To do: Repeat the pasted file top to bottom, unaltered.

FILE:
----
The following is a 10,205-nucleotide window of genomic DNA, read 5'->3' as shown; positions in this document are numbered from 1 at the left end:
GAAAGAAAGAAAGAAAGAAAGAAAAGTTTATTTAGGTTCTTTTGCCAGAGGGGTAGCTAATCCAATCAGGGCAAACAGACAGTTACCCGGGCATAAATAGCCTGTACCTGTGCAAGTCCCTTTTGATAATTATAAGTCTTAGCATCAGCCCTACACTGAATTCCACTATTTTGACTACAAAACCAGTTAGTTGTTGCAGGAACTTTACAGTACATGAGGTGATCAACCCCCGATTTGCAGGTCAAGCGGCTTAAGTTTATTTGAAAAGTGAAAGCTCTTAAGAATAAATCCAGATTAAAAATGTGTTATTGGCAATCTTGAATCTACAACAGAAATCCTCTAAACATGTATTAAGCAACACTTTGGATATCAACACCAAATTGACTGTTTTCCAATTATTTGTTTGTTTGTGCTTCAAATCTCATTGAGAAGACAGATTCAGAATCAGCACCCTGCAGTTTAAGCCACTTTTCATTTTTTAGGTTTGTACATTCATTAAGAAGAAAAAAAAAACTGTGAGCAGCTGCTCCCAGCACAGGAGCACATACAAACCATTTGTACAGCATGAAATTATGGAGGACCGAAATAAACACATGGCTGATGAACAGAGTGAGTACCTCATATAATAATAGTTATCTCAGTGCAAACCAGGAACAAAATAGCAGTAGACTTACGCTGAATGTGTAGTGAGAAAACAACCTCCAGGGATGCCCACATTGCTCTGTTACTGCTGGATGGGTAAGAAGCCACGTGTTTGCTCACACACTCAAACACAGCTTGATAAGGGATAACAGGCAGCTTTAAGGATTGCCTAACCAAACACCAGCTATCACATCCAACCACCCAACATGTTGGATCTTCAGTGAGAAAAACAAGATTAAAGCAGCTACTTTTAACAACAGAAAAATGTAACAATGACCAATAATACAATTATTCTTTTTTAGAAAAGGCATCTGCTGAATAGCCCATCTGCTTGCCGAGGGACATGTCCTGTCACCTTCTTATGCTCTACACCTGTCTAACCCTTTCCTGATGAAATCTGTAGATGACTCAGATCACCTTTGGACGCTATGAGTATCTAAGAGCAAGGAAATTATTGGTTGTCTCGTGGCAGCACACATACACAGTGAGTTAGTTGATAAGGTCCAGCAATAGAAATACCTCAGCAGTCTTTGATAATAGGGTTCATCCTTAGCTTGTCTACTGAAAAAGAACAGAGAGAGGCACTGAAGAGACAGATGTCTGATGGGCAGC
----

The following is a 10,205-nucleotide window of genomic DNA, read 5'->3' as shown; positions in this document are numbered from 1 at the left end:
GAAAGAAAGAAAGAAAGAAAGAAAAGTTTATTTAGGTTCTTTTGCCAGAGGGGTAGCTAATCCAATCAGGGCAAACAGACAGTTACCCGGGCATAAATAGCCTGTACCTGTGCAAGTCCCTTTTGATAATTATAAGTCTTAGCATCAGCCCTACACTGAATTCCACTATTTTGACTACAAAACCAGTTAGTTGTTGCAGGAACTTTACAGTACATGAGGTGATCAACCCCCGATTTGCAGGTCAAGCGGCTTAAGTTTATTTGAAAAGTGAAAGCTCTTAAGAATAAATCCAGATTAAAAATGTGTTATTGGCAATCTTGAATCTACAACAGAAATCCTCTAAACATGTATTAAGCAACACTTTGGATATCAACACCAAATTGACTGTTTTCCAATTATTTGTTTGTTTGTGCTTCAAATCTCATTGAGAAGACAGATTCAGAATCAGCACCCTGCAGTTTAAGCCACTTTTCATTTTTTAGGTTTGTACATTCATTAAGAAGAAAAAAAAAACTGTGAGCAGCTGCTCCCAGCACAGGAGCACATACAAACCATTTGTACAGCATGAAATTATGGAGGACCGAAATAAACACATGGCTGATGAACAGAGTGAGTACCTCATATAATAATAGTTATCTCAGTGCAAACCAGGAACAAAATAGCAGTAGACTTACGCTGAATGTGTAGTGAGAAAACAACCTCCAGGGATGCCCACATTGCTCTGTTACTGCTGGATGGGTAAGAAGCCACGTGTTTGCTCACACACTCAAACACAGCTTGATAAGGGATAACAGGCAGCTTTAAGGATTGCCTAACCAAACACCAGCTATCACATCCAACCACCCAACATGTTGGATCTTCAGTGAGAAAAACAAGATTAAAGCAGCTACTTTTAACAACAGAAAAATGTAACAATGACCAATAATACAATTATTCTTTTTTAGAAAAGGCATCTGCTGAATAGCCCATCTGCTTGCCGAGGGACATGTCCTGTCACCTTCTTATGCTCTACACCTGTCTAACCCTTTCCTGATGAAATCTGTAGATGACTCAGATCACCTTTGGACGCTATGAGTATCTAAGAGCAAGGAAATTATTGGTTGTCTCGTGGCAGCACACATACACAGTGAGTTAGTTGATAAGGTCCAGCAATAGAAATACCTCAGCAGTCTTTGATAATAGGGTTCATCCTTAGCTTGTCTACTGAAAAAGAACAGAGAGAGGCACTGAAGAGACAGATGTCTGATGGGCAGC